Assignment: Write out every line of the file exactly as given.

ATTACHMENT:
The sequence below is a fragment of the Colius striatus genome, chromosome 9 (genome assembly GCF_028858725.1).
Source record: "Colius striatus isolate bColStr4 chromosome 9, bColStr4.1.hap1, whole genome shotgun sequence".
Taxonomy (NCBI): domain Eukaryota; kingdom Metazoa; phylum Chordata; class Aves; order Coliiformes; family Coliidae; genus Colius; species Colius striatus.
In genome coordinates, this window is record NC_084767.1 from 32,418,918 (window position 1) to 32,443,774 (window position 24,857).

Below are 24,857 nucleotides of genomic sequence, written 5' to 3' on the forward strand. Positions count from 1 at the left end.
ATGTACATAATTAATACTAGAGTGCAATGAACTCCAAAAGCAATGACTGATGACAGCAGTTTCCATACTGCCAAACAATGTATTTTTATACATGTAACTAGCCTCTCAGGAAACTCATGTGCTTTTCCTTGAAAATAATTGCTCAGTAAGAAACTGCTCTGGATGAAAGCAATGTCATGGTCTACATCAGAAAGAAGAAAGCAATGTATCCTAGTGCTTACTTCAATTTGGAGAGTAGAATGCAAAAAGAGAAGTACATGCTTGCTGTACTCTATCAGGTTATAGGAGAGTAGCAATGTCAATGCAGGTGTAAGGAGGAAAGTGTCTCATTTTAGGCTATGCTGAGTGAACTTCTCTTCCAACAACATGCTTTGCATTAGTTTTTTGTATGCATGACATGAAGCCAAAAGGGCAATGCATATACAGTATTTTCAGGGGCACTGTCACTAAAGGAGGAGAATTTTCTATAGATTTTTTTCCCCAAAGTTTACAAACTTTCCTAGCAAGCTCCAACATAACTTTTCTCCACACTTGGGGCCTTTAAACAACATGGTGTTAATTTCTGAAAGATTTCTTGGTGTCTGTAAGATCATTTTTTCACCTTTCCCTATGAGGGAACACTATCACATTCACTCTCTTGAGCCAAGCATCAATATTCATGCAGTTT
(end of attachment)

The sequence below is a fragment of the Colius striatus genome, chromosome 9 (genome assembly GCF_028858725.1).
Source record: "Colius striatus isolate bColStr4 chromosome 9, bColStr4.1.hap1, whole genome shotgun sequence".
Taxonomy (NCBI): domain Eukaryota; kingdom Metazoa; phylum Chordata; class Aves; order Coliiformes; family Coliidae; genus Colius; species Colius striatus.
In genome coordinates, this window is record NC_084767.1 from 32,418,918 (window position 1) to 32,443,774 (window position 24,857).

Below are 24,857 nucleotides of genomic sequence, written 5' to 3' on the forward strand. Positions count from 1 at the left end.
ATGTACATAATTAATACTAGAGTGCAATGAACTCCAAAAGCAATGACTGATGACAGCAGTTTCCATACTGCCAAACAATGTATTTTTATACATGTAACTAGCCTCTCAGGAAACTCATGTGCTTTTCCTTGAAAATAATTGCTCAGTAAGAAACTGCTCTGGATGAAAGCAATGTCATGGTCTACATCAGAAAGAAGAAAGCAATGTATCCTAGTGCTTACTTCAATTTGGAGAGTAGAATGCAAAAAGAGAAGTACATGCTTGCTGTACTCTATCAGGTTATAGGAGAGTAGCAATGTCAATGCAGGTGTAAGGAGGAAAGTGTCTCATTTTAGGCTATGCTGAGTGAACTTCTCTTCCAACAACATGCTTTGCATTAGTTTTTTGTATGCATGACATGAAGCCAAAAGGGCAATGCATATACAGTATTTTCAGGGGCACTGTCACTAAAGGAGGAGAATTTTCTATAGATTTTTTTCCCCAAAGTTTACAAACTTTCCTAGCAAGCTCCAACATAACTTTTCTCCACACTTGGGGCCTTTAAACAACATGGTGTTAATTTCTGAAAGATTTCTTGGTGTCTGTAAGATCATTTTTTCACCTTTCCCTATGAGGGAACACTATCACATTCACTCTCTTGAGCCAAGCATCAATATTCATGCAGTTT